a. When the worry and fear hit, mentally yell “Stop!” (I even envision a big red STOP sign).
b. Remind yourself that the worry is not real – it’s something your brain has conjured up. Tell that worry to sit down and shut up!
c. Reframe your negative thinking by focusing on more positive or distracting thoughts. Mentally switch gears and choose to think about something you love. Redirect your actions – go do something uplifting or fun. This might take the shape of helping a neighbor, calling someone you love, taking a walk, making a healthy smoothie. Make a list of things you love to do – and I suggest this because sometimes when you are down and depressed, you have difficulty even thinking of something uplifting to do that will make you feel better. Get the list out! Start doing more of those things!
After awhile, you will notice things changing and improvements in your way of thinking. The key is to do these 3 things EVERY SINGLE TIME you begin to worry or obsess. This breaks the pattern and helps you to rewire your brain.

3. TRY MEDITATION – Another amazing thing to rewire your brain is meditation. One American study on loving-kindness meditation, reported in the Journal of Personality and Social Psychology in 2015 [1], found that one hour of loving-kindness meditation PER WEEK (and certainly we can find one hour per week) “enhanced a wide range of positive emotions in a wide range of situations” for those taking the time to do the meditation. Interestingly, even after three months post-experiment, the people who practiced meditation daily continued to enjoy increased mindfulness, better social support, purpose in life, and (most importantly) decreased illness symptoms. The reasons for taking up meditation are many. You only have to Google the words “benefits of meditation” to be rewarded with hundreds of studies and articles touting meditation. If you need help with meditation,  I have a how-to course that will teach you what works best, along with some great guided meditations that will help you. You can access it here.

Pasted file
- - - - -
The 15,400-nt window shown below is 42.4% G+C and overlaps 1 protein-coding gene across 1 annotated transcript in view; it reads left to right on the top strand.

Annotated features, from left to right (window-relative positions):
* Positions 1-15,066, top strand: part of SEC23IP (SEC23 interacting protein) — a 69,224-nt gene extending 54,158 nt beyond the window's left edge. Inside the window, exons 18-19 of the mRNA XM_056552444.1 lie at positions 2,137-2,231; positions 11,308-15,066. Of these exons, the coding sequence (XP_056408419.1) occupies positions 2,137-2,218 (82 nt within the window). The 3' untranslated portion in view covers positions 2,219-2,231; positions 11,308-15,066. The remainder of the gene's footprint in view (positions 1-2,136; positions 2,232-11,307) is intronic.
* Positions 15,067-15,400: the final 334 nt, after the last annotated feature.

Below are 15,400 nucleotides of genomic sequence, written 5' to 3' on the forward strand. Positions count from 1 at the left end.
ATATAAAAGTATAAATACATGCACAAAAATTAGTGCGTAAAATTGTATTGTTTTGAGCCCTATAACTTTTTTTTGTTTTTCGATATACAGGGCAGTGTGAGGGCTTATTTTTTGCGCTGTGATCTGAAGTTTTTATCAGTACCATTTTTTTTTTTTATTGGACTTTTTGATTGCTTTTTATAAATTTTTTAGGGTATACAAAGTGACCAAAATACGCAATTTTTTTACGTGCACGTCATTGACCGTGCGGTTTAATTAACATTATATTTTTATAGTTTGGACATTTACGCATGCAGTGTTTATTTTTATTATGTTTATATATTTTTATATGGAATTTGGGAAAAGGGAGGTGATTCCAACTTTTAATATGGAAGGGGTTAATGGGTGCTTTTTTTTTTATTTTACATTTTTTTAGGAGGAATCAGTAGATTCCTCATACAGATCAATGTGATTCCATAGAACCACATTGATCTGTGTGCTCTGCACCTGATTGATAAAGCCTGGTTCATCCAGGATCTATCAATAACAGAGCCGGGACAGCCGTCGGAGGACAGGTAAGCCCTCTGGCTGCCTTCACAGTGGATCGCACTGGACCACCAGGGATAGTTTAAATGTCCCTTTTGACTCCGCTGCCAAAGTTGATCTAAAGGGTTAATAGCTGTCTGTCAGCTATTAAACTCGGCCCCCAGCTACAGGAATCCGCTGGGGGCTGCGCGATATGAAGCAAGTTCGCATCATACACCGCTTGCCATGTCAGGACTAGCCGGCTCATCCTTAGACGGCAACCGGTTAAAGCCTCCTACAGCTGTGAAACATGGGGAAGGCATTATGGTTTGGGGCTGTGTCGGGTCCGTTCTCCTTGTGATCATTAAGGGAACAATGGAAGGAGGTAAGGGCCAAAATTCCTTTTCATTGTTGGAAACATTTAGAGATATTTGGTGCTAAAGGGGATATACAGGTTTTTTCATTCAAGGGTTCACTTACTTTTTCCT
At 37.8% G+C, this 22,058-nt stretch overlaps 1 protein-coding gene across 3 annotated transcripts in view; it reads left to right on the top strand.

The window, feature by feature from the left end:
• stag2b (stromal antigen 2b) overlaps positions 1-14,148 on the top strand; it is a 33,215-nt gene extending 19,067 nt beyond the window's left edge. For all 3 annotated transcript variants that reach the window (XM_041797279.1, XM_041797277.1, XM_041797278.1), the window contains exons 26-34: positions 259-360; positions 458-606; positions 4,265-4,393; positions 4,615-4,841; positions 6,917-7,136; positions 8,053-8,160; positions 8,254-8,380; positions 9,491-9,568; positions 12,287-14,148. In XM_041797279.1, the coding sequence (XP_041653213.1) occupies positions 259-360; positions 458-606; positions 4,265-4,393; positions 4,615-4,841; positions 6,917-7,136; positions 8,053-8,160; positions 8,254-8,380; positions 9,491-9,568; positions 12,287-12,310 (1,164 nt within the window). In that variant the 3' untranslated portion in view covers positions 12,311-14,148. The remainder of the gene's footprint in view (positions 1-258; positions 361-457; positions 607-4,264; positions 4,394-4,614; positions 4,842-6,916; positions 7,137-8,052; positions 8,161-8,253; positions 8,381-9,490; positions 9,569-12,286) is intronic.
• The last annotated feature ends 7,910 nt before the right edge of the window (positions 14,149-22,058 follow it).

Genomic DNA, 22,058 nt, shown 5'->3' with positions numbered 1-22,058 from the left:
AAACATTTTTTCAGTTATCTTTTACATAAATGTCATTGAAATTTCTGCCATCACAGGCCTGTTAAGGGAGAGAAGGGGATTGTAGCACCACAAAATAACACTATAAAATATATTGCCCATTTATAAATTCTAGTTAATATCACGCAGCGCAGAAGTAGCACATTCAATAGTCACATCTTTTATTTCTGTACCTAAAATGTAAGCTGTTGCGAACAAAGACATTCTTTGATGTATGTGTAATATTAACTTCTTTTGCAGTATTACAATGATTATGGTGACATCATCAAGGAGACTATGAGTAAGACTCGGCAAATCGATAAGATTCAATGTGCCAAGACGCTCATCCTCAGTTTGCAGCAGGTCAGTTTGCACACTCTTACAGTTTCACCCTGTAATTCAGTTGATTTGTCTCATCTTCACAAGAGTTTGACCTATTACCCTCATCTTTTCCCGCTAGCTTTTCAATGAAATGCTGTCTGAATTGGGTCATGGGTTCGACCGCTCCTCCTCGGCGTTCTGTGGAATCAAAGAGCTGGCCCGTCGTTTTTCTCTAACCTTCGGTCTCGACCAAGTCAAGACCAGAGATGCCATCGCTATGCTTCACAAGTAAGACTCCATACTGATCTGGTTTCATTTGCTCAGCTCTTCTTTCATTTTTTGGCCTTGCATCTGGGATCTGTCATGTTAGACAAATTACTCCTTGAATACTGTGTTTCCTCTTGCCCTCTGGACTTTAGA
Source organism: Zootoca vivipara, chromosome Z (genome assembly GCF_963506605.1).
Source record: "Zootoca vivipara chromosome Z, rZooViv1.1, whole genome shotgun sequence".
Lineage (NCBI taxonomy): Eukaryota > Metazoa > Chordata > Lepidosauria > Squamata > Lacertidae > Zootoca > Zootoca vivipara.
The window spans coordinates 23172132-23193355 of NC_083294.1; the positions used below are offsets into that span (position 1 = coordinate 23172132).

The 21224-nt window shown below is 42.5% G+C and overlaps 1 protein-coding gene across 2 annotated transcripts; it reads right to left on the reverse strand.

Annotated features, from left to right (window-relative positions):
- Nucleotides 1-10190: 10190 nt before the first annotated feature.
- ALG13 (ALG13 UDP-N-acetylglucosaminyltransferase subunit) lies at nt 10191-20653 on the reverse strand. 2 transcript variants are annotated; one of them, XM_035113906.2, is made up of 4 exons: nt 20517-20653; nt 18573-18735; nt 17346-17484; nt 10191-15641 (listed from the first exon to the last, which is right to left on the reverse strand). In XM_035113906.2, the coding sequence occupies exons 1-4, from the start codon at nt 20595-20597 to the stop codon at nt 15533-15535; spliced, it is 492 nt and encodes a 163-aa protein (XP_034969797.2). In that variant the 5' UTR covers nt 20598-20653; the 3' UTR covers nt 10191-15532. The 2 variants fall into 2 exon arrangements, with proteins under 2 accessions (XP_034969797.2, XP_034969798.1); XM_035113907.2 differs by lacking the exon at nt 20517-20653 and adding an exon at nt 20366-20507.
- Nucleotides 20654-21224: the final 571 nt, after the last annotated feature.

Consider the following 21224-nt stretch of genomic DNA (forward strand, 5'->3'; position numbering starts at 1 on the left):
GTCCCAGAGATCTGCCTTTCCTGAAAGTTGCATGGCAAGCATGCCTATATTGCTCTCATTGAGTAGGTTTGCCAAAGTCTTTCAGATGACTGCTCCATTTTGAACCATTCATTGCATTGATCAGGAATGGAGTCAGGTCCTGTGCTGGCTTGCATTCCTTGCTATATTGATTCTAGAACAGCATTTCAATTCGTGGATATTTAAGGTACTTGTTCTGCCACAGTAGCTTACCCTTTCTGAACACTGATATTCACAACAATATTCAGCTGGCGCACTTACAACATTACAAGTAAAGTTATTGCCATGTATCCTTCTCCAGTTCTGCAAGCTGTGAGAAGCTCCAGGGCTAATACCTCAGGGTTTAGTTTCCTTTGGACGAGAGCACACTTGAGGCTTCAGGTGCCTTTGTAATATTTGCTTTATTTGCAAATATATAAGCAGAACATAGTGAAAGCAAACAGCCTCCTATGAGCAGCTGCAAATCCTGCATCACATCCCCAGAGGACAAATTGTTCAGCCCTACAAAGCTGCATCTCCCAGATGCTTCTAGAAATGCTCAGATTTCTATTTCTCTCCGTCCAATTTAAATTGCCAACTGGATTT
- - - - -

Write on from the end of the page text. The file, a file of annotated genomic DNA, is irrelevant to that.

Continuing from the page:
The Bottom Line

What I came to realize is that by living with the fear of dying ever present in my mind, I was closing myself off to living NOW. I was projecting myself to some far-off day in the future when things might not be too good. By learning to live in the here and now, I lost that fear of dying. I came to understand that living in the present moment was one of the most powerful gifts a person can give to themselves. Because what do we really have other than the present moment? If we are truly alive in the here and now, we are quiet observers. We can really taste what we are eating and enjoy every mouthful. We notice the color of the sky. We hear that bird singing its heart out. We see the spark of love in our husband’s eyes. We see our children changing and growing. And really – what is more important than these things? Focus on the things you love and that fear will melt away. And you just may find that the energy you have freed up helps you to heal as well.

Please be aware that someone with a serious mood disorder or depression may require the help of a trained counselor. If you are suffering from severe anxiety or depression, please see a trained professional to help you get to the root of the problem.

References:
[1] Open Hearts Build Lives: Positive Emotions, Induced Through Loving-Kindness Meditation, Build Consequential Personal Resources – http://www.ncbi.nlm.nih.gov/pmc/articles/PMC3156028/

The Creative Power of Imagery by Dr Ian Gawler, ISBN 0855722819

GET MY BEST TIPS on getting through breast cancer and preventing recurrences by signing up for my free e-newsletters and e-books on the right. You can also “like” me on Facebook (Marnie Clark, Breast Health Coach) to get my inspirational snippets, news and updates. I promise to do my utmost to keep you informed and empowered on your healing journey… and beyond.

How To Kickstart The Healing Process

Image source: rgbstock.com / Jana Koll

Image source: rgbstock.com / Jana Koll

HOW TO KICKSTART THE HEALING PROCESS

Normally quite proficient at healing itself, the human body is extremely adept at knowing exactly what to do.  It has plenty of self-healing mechanisms in place, most of which occur without our conscious awareness.  Healing generally take place quite naturally.

There are times, however, when our minds and ideas can interfere with the process of healing, and if you find yourself in this situation, or suspect you might be, I hope you will find some tips within this article to be helpful.

We have long known of the brain’s capacity to heal the body, we have all heard the stories about people who healed themselves without the use of modern medicine and, conversely, we all know or have heard of people whose brains seem to be their own worst enemies.  Somewhere in between these two extremes is where most of us dwell.